Mahler, a resident of Flushing, New York, a law school student at New York University, had been vacationing in California. Through a 'Drive-Away' service he arranged to drive Libby Clark's automobile from California to the east coast. Miss Clark, her mother, and her nephew were passengers. While passing through Kansas City, July 8, 1961, this collision occurred. Miss Clark and her mother were hospitalized. Mahler posted bond for appearance in Traffic Court and then proceeded on to New York. He arranged, by mail, for attorney Charles Svoboda, of Kansas City, to represent him on the traffic charge which was, later, dismissed. On July 20, 1961, he received summons and petition in a suit filed by plaintiff in this case, wherein she sought damages against him and Miss Clark, on account of the aforementioned collision. He forwarded the papers to Miss Clark in California, under the mistaken belief that Miss Clark, the owner of the car, had liability insurance that protected both her and Mahler.

On August 4, 1961, attorney Leona Pouncey of Kansas City, filed an answer for both defendants and a counterclaim for Miss Clark. Svoboda wrote Mahler, August 23d, that he had talked to Mr. Wickersham (plaintiff's attorney in this case), who told him that Mrs. Pouncey had filed answer for both defendants; that, from Svoboda's knowledge of such...

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4 cases
  • Dennis v. Jenkins
    • United States
    • Missouri Court of Appeals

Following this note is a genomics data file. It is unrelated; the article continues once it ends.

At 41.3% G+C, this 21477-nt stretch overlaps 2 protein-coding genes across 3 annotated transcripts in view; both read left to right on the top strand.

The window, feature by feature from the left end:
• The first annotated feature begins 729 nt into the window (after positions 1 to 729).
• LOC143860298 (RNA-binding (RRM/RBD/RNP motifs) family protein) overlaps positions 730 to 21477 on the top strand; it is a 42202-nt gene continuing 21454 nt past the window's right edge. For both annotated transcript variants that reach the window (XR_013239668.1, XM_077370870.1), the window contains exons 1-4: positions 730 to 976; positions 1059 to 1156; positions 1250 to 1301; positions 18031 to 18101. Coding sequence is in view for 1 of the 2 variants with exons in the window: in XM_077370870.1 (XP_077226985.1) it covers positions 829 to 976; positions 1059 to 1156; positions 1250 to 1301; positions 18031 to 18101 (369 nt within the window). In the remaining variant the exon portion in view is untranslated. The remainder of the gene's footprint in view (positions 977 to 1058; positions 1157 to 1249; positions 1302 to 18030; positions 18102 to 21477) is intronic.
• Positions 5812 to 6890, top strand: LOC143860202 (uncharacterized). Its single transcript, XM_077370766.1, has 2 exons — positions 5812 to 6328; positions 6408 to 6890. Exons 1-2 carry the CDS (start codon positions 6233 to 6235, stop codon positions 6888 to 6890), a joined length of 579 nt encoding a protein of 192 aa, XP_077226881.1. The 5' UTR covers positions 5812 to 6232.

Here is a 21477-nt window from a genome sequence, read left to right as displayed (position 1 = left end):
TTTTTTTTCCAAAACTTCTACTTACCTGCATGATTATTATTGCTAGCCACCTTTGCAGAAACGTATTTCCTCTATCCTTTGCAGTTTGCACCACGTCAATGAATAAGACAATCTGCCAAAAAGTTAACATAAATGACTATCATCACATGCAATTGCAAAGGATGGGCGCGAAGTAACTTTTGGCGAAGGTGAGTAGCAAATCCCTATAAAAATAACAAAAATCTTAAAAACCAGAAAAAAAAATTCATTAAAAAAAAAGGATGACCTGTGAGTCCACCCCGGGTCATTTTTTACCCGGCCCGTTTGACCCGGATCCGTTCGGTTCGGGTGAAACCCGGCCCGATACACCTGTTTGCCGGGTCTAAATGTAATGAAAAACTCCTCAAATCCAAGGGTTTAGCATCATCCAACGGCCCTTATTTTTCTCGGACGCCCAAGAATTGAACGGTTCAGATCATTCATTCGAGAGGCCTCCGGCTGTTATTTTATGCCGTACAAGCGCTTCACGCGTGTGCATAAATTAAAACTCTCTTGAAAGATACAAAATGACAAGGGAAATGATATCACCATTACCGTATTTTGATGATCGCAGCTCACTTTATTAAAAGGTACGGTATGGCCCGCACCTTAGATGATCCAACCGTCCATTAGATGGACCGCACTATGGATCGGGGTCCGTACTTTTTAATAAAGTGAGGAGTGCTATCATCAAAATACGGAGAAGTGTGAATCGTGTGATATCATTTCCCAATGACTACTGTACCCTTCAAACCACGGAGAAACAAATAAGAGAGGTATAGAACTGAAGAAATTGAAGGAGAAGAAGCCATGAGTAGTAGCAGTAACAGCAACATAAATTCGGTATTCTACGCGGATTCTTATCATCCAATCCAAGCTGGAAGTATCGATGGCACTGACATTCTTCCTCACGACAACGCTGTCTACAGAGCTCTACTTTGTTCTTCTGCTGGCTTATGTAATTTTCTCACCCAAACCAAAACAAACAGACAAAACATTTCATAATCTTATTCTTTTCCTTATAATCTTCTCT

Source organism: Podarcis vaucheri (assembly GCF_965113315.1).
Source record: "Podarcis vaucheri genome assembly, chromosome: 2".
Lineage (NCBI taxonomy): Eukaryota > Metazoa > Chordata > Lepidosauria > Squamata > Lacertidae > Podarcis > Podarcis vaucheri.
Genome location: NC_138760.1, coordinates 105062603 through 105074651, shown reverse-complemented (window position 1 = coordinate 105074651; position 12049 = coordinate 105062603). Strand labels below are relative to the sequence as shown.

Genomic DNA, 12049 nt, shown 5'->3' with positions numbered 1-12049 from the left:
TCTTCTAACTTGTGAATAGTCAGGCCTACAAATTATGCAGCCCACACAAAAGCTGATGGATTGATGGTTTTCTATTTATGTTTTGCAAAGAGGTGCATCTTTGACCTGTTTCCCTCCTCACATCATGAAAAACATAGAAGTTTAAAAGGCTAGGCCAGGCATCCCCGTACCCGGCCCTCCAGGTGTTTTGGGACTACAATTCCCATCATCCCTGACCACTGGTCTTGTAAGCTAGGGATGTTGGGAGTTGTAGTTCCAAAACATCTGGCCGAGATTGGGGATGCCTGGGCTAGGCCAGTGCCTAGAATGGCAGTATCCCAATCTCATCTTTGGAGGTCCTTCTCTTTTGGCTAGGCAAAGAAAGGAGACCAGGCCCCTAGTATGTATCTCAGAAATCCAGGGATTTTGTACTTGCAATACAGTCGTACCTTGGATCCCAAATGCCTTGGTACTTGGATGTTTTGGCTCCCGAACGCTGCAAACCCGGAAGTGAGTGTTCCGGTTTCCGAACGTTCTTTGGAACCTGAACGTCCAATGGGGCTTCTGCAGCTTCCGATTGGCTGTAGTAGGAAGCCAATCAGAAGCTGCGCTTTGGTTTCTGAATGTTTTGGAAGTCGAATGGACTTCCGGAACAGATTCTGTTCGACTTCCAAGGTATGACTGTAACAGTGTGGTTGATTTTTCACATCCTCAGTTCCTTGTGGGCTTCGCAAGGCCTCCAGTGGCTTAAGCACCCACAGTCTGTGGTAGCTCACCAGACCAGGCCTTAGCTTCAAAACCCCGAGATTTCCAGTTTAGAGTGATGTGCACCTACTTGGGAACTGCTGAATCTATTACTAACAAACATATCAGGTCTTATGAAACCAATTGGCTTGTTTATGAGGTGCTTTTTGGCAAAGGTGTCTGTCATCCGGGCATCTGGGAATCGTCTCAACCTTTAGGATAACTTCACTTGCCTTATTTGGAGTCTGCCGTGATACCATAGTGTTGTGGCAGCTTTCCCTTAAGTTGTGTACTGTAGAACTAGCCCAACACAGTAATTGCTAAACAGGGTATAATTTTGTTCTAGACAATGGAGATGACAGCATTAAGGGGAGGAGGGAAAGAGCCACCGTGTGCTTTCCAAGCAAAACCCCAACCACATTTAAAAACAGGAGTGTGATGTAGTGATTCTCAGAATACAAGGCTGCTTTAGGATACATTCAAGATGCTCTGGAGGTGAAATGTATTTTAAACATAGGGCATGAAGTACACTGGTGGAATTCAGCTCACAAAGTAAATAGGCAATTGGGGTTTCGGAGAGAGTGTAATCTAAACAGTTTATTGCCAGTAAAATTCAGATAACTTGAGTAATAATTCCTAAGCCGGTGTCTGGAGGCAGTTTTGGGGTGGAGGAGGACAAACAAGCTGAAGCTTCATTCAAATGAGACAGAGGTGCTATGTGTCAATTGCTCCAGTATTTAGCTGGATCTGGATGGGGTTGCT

• December 4, 1967
    ...lies from an order setting aside a final default judgment. 1 In fact this court has twice followed Casper v. Lee (in Fisher v. Mahler, Mo.App., 407 S.W.2d 590 and Robinson v. Clements, Mo.App., 409 S.W.2d 215), holding that if the trial court vacates the plaintiff's final default judgment, ......
  • Diekmann v. Associates Discount Corp.
    • United States
    • Missouri Court of Appeals
    • December 20, 1966
    ...final default judgment, the plaintiff may appeal to challenge the propriety of the order that took away his judgment. Fisher v. Mahler, Mo.App., 407 S.W.2d 590, and Robinson v. Clements, Mo.App., 409 S.W.2d 215, decided October 3, 1966, held that Casper v. Lee controlled the issue of Defend......
  • Juvenile Officer v. D.G. (In re B.K.B.)
    • United States
    • Missouri Court of Appeals
    • October 25, 2022
    ... ... Agnello v. Walker , 306 S.W.3d 666, 676 (Mo. App ... W.D. 2010)); Fisher v. Mahler , 407 S.W.2d 590, 591 ... (Mo. App ... 1966) (default judgment was ... ...
  • Juvenile Officer v. D.G. (In re Interest of B.K.B.)
    • United States
    • Missouri Court of Appeals
    • October 25, 2022
    ...court's authority and manifestly erroneous"; citing Agnello v. Walker , 306 S.W.3d 666, 676 (Mo. App. W.D. 2010) ); Fisher v. Mahler , 407 S.W.2d 590, 591 (Mo. App. 1966) (default judgment was "irregular" where respondent had in fact filed an answer).1 The relief awarded by the circuit cour......